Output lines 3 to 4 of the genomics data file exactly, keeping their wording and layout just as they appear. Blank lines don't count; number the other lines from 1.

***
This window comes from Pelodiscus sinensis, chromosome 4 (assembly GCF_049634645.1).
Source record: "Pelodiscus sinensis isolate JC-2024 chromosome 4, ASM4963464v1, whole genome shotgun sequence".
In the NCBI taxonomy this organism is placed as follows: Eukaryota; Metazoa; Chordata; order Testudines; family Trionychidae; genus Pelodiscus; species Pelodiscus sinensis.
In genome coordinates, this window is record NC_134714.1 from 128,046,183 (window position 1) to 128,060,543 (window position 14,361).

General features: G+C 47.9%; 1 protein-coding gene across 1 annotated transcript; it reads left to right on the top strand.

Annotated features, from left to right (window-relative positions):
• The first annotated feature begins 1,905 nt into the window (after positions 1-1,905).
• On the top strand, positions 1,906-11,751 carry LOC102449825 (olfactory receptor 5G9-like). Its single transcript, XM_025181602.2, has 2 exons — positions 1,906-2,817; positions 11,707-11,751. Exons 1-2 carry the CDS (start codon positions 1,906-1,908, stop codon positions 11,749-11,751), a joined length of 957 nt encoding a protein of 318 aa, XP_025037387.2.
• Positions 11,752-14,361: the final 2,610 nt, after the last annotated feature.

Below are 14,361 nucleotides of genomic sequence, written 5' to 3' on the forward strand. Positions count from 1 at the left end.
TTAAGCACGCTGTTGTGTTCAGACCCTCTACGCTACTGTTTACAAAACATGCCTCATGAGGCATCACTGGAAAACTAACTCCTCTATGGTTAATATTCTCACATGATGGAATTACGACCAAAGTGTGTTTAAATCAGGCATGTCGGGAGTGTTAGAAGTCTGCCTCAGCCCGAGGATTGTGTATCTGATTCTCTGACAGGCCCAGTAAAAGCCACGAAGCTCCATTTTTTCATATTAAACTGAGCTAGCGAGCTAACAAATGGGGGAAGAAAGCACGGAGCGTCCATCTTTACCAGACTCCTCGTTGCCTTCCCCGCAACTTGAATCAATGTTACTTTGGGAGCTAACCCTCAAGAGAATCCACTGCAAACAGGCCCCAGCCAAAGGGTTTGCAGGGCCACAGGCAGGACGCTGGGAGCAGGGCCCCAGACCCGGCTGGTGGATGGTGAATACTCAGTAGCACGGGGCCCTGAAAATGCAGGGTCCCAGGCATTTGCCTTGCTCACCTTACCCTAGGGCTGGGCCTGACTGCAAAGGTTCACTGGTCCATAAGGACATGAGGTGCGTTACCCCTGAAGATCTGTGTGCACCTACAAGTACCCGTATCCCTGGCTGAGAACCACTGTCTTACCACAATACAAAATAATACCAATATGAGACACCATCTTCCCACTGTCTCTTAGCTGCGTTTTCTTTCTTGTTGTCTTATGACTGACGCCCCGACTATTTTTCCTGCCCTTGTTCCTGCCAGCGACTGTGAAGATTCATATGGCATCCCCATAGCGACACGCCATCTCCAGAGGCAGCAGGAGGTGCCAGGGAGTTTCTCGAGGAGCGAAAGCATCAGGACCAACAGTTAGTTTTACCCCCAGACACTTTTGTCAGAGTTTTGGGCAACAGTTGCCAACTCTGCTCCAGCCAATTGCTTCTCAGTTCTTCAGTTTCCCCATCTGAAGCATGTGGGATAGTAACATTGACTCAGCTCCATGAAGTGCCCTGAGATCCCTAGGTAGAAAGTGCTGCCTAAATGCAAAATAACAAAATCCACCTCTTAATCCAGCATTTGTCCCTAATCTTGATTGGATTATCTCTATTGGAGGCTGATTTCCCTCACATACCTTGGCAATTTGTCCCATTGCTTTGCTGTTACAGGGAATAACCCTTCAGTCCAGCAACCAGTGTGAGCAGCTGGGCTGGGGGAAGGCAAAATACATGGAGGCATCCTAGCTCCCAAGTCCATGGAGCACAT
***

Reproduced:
In the NCBI taxonomy this organism is placed as follows: Eukaryota; Metazoa; Chordata; order Testudines; family Trionychidae; genus Pelodiscus; species Pelodiscus sinensis.
In genome coordinates, this window is record NC_134714.1 from 128,046,183 (window position 1) to 128,060,543 (window position 14,361).